Leash Aggression Classroom Review

Leash Aggression Classroom Review

I was recently given the opportunity to check out an online “classroom” that focuses on leash reactivity/aggression in exchange for a review on my blog.  I couldn’t pass up the opportunity to check out what could be a great resource for people who are in areas without much of a positive training community.  The classroomwas created by The Crossover Trainer, Ines Gaschot and is clearly a labor of love for her.

I have spent hours reading content, watching videos, and browsing around The Leash Aggression Classroom and have evaluated all the content. So let’s talk about The Classroom.

Screen Shot 2013-08-29 at 9.38.07 AMVitals


Cost:  $150 for a 3 month subscription

The website is visually appealing and is easy to navigate featuring simple drop-down menus.  I didn’t see any problems with background/text color making things hard to read or see.

It is designed as a curriculum to follow with your own dog when working through leash reactivity/aggression (dogs who bark/lunge on leash at people/other dogs).  It is broken down into three sequential sessions that each have a handful of lessons within.  Each lesson has written lesson plan and either a graphic or a video example for students to study before practicing the skill with their own dog (the more technical skills all have video).  There is a dictionary, a growing links/help page, a community forum, and support from the website’s trainer if you are having trouble with the process or you just need some support.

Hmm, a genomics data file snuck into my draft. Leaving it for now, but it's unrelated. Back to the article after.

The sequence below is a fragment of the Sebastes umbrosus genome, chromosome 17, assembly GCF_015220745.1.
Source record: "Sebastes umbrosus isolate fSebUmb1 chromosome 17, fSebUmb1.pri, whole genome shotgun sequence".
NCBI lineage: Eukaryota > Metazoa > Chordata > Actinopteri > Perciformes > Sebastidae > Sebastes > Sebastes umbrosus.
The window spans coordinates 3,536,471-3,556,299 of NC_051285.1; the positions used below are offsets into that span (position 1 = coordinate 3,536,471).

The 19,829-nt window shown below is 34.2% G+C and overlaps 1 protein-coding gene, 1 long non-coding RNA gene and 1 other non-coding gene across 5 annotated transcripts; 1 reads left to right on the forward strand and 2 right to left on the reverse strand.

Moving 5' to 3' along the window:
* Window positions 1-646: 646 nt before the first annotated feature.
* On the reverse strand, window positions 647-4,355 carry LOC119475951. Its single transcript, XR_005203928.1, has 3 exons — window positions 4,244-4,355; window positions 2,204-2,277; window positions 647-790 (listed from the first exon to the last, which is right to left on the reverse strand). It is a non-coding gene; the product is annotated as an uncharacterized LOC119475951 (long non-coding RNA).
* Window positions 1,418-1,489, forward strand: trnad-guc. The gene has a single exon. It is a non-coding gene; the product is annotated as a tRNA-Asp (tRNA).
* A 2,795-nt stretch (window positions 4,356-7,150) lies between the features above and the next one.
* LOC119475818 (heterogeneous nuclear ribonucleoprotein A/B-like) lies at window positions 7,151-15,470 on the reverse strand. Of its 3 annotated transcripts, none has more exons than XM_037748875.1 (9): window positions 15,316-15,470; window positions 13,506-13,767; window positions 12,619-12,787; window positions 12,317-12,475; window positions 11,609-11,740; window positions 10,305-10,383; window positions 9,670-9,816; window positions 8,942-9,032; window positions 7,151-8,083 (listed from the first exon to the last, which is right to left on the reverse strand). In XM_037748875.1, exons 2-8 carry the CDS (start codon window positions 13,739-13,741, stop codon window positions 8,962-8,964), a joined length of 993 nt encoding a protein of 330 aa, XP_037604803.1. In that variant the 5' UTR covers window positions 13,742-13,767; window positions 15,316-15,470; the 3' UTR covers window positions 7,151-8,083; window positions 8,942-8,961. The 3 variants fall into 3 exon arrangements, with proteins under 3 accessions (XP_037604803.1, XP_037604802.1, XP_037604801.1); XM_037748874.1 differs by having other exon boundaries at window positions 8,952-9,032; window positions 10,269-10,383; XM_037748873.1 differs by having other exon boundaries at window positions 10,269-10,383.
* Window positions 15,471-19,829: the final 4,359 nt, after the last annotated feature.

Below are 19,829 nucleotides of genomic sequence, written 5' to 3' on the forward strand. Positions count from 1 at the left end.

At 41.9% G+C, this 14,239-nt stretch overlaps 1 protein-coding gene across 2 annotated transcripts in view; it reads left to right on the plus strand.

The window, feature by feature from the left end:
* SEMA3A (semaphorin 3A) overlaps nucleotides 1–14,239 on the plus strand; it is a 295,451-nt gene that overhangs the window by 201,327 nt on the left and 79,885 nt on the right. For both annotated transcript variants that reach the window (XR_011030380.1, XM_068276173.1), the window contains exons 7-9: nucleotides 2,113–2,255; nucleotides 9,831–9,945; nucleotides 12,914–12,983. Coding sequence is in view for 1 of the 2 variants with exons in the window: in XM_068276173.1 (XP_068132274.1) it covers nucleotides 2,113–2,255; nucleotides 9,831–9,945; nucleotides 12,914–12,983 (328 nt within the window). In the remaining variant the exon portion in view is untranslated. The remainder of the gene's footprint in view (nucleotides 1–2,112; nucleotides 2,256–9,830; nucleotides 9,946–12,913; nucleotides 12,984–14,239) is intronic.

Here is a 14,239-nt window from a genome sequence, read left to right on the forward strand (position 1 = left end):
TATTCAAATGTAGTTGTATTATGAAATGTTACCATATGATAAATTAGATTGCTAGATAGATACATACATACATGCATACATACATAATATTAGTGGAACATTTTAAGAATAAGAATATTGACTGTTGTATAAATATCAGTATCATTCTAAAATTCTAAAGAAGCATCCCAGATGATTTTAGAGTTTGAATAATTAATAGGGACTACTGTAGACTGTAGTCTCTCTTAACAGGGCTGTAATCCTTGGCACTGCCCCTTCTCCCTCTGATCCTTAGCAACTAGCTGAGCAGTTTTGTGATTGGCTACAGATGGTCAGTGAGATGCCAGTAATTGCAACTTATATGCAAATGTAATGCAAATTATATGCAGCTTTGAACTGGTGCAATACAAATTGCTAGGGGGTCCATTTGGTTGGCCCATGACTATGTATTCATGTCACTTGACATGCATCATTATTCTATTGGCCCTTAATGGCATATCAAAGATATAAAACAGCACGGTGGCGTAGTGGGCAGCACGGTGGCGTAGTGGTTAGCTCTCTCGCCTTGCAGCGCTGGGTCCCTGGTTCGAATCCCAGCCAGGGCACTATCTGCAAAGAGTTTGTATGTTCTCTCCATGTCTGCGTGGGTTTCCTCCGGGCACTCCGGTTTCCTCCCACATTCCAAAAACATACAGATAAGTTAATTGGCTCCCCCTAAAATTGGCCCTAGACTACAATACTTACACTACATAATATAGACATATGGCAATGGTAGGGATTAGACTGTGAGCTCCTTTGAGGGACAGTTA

After a student signs up for either a 3-month or lifetime membership, they have access to all of the lesson plans within their current session to work at their own pace.  Once a student has completed all the lessons in a specific session, they submit video of all the covered lessons to be checked over and given feedback by the trainer.  If the skills are demonstrated well, they will get access to the next session’s set of lessons.  This step is important because if initial lessons aren’t taught or taught well, advanced lessons will be problematic.  It does, however, mean that users need to have access to camera/phone that can take video and having someone else on hand to film for some of the skills would be helpful (along with a computer and internet connection good enough to handle uploading videos to youtube for review).